On 10 December 2020, the Queen Mary University of London and PWC released a Study on Damages in ICC Arbitration Awards. The Study provides valuable data revealing, inter alia, how damages are approached and assessed by claimants and respondents, the role of experts in the assessment of damages and the approach taken by ICC tribunals when assessing and awarding damages.
The Study on Damages is based on 180 unpublished ICC arbitration awards rendered between 2011 and 2018 and encompassed 284 claims. The Study was sponsored by PWC and carried out by Cornelis (Jaap) Baaij and a team of researchers from Queen Mary University of London’s School of Arbitration, under the leadership of Loukas Mistelis, director of the Queen Mary University of London Institute of Transnational Commercial Law and director of its LLM in dispute resolution.
Damages are a critical component of most arbitration cases and, indeed, the very reason why most parties bring their claims. They are also often a complex issues for parties and for tribunals. PWC had already conducted a comprehensive study on damages in international arbitration in 2015, which was based on 95 publicly-available arbitration awards (2015 – International Arbitration Damages Research), which was further updated in 2017 (PWC International Arbitration Damages Research 2017 Update). The most recent Study on Damages, however, presents a more comprehensive analysis of a larger number of arbitration awards addressing, inter alia, the following issues:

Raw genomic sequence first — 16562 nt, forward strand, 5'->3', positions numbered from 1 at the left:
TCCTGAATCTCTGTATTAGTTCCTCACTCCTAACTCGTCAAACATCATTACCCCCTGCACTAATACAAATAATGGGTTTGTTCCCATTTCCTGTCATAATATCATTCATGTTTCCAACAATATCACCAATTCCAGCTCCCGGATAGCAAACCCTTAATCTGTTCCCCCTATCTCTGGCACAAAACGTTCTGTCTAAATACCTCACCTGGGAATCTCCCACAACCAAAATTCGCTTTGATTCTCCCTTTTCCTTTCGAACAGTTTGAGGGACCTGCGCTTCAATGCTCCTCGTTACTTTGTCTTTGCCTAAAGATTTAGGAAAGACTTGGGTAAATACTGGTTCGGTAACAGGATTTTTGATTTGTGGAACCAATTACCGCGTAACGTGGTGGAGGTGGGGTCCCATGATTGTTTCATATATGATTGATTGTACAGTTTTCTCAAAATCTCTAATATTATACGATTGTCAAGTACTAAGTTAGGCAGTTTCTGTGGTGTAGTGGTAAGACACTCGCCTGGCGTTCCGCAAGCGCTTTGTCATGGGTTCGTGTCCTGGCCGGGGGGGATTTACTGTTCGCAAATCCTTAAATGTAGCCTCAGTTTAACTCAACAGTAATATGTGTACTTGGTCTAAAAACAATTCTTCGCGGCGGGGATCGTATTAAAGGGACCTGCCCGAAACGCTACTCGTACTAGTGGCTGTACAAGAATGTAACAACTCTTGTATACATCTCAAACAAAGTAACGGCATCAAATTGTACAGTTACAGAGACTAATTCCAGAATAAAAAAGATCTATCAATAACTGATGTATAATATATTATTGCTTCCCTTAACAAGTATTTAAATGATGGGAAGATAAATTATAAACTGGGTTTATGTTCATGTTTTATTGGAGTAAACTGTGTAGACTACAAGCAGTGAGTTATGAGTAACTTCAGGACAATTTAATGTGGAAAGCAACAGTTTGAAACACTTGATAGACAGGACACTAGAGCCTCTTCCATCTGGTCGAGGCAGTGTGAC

- The gap between claimants, respondents and tribunals, and the choice of methodology in valuing damages;
- Criticisms raised by tribunals and whether their frequency suggests that a change of approach by claimants and respondents is needed;
- The use of experts in assessing damages, including their impact on the gaps between parties and the amounts awarded by tribunals;
- The ongoing gender gap, in terms of both experts and arbitrators, and what can be done to resolve this gap.
The Gap in the Assessment of Losses
The Study on Damages reveals a significant gap in the assessment of losses between claimants and respondents. The findings of the Study demonstrate that respondents quantify damages at only 12% of the amounts claimed by claimants. Surprisingly, this gap did not change regardless of whether quantum experts were involved or not. It is therefore up to tribunals to try to “bridge this gap” when assessing damages claimed.
An interesting finding reveals that tribunals awarded, on average, 53% of the amount claimed in the awards, and the most frequently adopted measure of damages (63% of claims) was the so-called “sunk cost methodology”, which looks back at sums which had already been spent.
In general, backward-looking damages claims (damnum emergens, i.e., out of pocket expenses) were made more often than forward-looking (lucrum cessans, i.e., lost profits) claims. Far fewer claims for consequential damages, restitution and punitive damages were made, as could be expected.